This is the entrance to what our guide referred to as “the most beautiful ice cave in Iceland.” We didn’t see any other so we don’t have a comparison but it was pretty spectacular. To get to it, we had a 2+ mile hike on a glacier.
This was about the only time I was in front on the hike. We had steel spike crampons over our boots to make walking on the glacier possible. It took us about an hour and twenty minutes to make the trip. It was worth it!
This image of some hikers going back to the top of the glacier from the cave entrance will give you an idea of how thick the ice was.
If you look closely you can see the guide rope we used to hang on to. This walk up and down was on an ice carved staircase. As you can see, there wasn’t any snow yet on the glacier so the inside of the cave was lit by sunlight through the ice.
The inside of the ice cave was fairly large as you can see in this image with our cave guide posing for me.
This was one of the highlights of the trip for me. The other was seeing the northern lights. They are present nearly every night but you need a clear sky and cold temperatures to see them. They are typically visible between September and March and are the result of solar activity. Our guide had an app on his phone that predicted the chances of seeing them each night. We were lucky to see them twice in one night and then again for a very brief time on a second night.
The first time was at Godafoss waterfall. They weren’t very strong but we were excited to see them. We were the only people here at the time. We also had a moonbow from the nearly full moon that night and lots of stars in the sky.
We felt lucky that we had seen these and after they disappeared we headed back to our hotel for dinner. As we were finishing dinner we looked out the window and saw them reappear over the lake across the road. We got our gear and ran across the road and up a small hill to photograph these brighter auroras with their reflection on the lake.
Here are a couple of pictures I just received from one of Ingrid, one of my Argentine tour mates. First is one she shot from the top of the hill when I was down by the water shooting the glacier and icebergs. This will also give you an idea how large some of these icebergs were.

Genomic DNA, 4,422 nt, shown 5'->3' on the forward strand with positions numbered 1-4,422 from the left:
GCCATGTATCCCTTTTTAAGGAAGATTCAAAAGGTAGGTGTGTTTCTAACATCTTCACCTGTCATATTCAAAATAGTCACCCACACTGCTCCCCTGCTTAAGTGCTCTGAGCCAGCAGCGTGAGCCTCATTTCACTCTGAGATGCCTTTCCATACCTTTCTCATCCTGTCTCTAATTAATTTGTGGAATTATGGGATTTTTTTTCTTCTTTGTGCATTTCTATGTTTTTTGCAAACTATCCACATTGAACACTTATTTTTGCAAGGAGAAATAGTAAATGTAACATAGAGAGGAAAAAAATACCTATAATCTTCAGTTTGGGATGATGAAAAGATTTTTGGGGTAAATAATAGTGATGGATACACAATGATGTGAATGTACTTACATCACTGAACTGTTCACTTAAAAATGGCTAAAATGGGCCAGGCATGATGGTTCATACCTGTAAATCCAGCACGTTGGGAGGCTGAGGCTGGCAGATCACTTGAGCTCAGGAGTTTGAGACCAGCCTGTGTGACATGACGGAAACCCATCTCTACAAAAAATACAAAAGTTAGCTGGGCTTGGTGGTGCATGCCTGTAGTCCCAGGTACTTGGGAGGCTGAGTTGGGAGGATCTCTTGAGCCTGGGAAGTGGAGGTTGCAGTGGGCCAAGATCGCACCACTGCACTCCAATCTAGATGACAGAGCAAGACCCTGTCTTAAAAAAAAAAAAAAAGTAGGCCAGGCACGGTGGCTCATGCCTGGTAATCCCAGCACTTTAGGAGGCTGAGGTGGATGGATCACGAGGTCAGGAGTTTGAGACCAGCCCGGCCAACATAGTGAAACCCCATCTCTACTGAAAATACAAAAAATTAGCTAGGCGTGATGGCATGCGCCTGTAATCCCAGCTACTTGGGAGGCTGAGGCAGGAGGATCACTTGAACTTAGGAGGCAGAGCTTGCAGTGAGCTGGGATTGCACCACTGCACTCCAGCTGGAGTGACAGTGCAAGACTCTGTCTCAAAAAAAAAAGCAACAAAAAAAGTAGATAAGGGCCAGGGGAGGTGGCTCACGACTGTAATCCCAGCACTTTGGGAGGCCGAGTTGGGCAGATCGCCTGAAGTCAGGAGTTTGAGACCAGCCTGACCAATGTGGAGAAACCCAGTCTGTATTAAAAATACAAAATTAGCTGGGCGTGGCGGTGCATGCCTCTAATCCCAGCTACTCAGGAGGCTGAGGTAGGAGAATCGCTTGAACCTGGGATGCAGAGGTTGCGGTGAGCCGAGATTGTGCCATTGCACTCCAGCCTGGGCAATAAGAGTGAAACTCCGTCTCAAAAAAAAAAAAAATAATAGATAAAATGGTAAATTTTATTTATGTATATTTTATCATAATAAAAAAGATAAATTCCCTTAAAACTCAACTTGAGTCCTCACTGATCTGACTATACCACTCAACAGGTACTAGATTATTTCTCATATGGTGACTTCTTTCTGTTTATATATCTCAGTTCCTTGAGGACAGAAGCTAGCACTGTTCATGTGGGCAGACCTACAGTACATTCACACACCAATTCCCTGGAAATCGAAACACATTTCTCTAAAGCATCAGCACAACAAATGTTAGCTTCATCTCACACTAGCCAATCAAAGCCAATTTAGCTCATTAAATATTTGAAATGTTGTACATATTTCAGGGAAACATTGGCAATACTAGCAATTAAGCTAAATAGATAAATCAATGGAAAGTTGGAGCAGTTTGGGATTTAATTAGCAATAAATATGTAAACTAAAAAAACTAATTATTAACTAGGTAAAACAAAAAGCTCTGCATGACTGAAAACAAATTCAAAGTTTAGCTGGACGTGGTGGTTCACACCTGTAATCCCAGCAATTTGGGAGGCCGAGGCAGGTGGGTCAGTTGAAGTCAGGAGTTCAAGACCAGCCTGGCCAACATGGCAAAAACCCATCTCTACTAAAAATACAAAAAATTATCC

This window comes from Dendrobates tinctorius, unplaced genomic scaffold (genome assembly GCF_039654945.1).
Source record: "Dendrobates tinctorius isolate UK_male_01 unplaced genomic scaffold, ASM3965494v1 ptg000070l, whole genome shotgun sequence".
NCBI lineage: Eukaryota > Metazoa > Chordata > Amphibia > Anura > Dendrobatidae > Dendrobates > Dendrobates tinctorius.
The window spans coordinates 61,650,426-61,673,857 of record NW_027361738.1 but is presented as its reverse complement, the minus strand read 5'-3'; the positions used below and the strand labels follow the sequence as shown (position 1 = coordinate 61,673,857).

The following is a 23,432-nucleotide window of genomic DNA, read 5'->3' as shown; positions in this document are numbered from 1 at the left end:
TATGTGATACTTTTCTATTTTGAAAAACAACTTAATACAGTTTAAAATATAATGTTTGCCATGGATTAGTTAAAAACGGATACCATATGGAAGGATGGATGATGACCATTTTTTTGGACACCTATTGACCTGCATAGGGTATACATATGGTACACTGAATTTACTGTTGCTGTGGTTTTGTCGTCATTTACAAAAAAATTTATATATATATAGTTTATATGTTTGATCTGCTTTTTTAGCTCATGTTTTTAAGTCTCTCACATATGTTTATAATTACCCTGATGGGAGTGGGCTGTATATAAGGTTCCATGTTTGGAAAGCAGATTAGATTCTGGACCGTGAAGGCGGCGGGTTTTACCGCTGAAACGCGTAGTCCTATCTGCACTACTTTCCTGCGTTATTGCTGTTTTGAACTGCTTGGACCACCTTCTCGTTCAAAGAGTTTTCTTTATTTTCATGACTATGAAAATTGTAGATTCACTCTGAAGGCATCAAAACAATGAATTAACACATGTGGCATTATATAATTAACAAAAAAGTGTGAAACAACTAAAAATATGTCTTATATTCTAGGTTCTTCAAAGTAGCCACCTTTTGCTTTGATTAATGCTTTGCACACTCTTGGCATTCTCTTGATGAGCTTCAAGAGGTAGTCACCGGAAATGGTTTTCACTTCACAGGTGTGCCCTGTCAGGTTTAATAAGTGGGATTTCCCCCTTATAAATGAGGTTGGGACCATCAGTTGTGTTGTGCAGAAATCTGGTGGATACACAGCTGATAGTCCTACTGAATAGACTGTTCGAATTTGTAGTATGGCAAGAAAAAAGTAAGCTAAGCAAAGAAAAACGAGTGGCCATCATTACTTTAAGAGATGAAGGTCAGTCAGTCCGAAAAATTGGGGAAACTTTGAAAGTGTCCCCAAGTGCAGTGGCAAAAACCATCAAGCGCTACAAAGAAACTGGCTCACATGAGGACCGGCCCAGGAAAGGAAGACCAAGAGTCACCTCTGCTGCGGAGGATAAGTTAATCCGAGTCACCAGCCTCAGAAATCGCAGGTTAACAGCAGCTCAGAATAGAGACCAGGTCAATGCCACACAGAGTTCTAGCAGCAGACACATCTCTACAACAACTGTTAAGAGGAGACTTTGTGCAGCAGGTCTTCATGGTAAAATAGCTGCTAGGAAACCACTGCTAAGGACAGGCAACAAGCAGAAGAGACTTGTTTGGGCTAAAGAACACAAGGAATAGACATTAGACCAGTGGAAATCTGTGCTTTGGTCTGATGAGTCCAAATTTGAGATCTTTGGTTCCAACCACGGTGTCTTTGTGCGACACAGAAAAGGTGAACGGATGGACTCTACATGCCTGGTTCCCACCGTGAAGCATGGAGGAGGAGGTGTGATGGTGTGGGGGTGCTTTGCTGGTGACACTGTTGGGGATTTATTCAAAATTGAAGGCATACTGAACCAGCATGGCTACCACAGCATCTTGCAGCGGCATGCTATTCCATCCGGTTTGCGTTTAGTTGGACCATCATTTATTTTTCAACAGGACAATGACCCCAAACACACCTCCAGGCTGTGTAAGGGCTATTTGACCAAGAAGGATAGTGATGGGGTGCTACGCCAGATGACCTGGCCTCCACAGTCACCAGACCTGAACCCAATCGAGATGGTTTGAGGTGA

And another when I was shooting a low angle shot in the same area.
And lastly, as I was staring out the van window at the passing, amazing landscape and realizing how fortunate I am to be able to travel like I do.
Iceland is a great place to visit. Most people go during the summer months. A friend and her daughter went the end of May and had a great time. Another friend was there in late June and also had a terrific visit. There are no ice caves or auroras at that time of year but the weather is usually good. Winter means less tourists with the possibility of seeing an ice cave if you’re up to the hike to get there and also seeing the northern lights. I was expecting more snow and that would have added to the photographs but this had been a mild winter so far. The temperatures during our visit during the daytime was between 28 and 42 degrees Fahrenheit with most days in the mid-30’s. We only saw one of our hotels because we usually arrived after sunset and left before sunrise. It was a little strange to see the sunrise around 10am and set about 4pm depending on where we were in the country. There was lots of rain but we were able to avoid most of it by adjusting our itinerary. On more than one occasion we’d finish shooting and being heading back to the van and moving on just as the rain started.
Icelandic Airways has lots of flights from various locations in the United States. They also allow you to stop over for up to a week, I believe, on your way to or from Europe at no additional cost.
I hope you enjoyed the images and that you’ll add Iceland to your bucket list.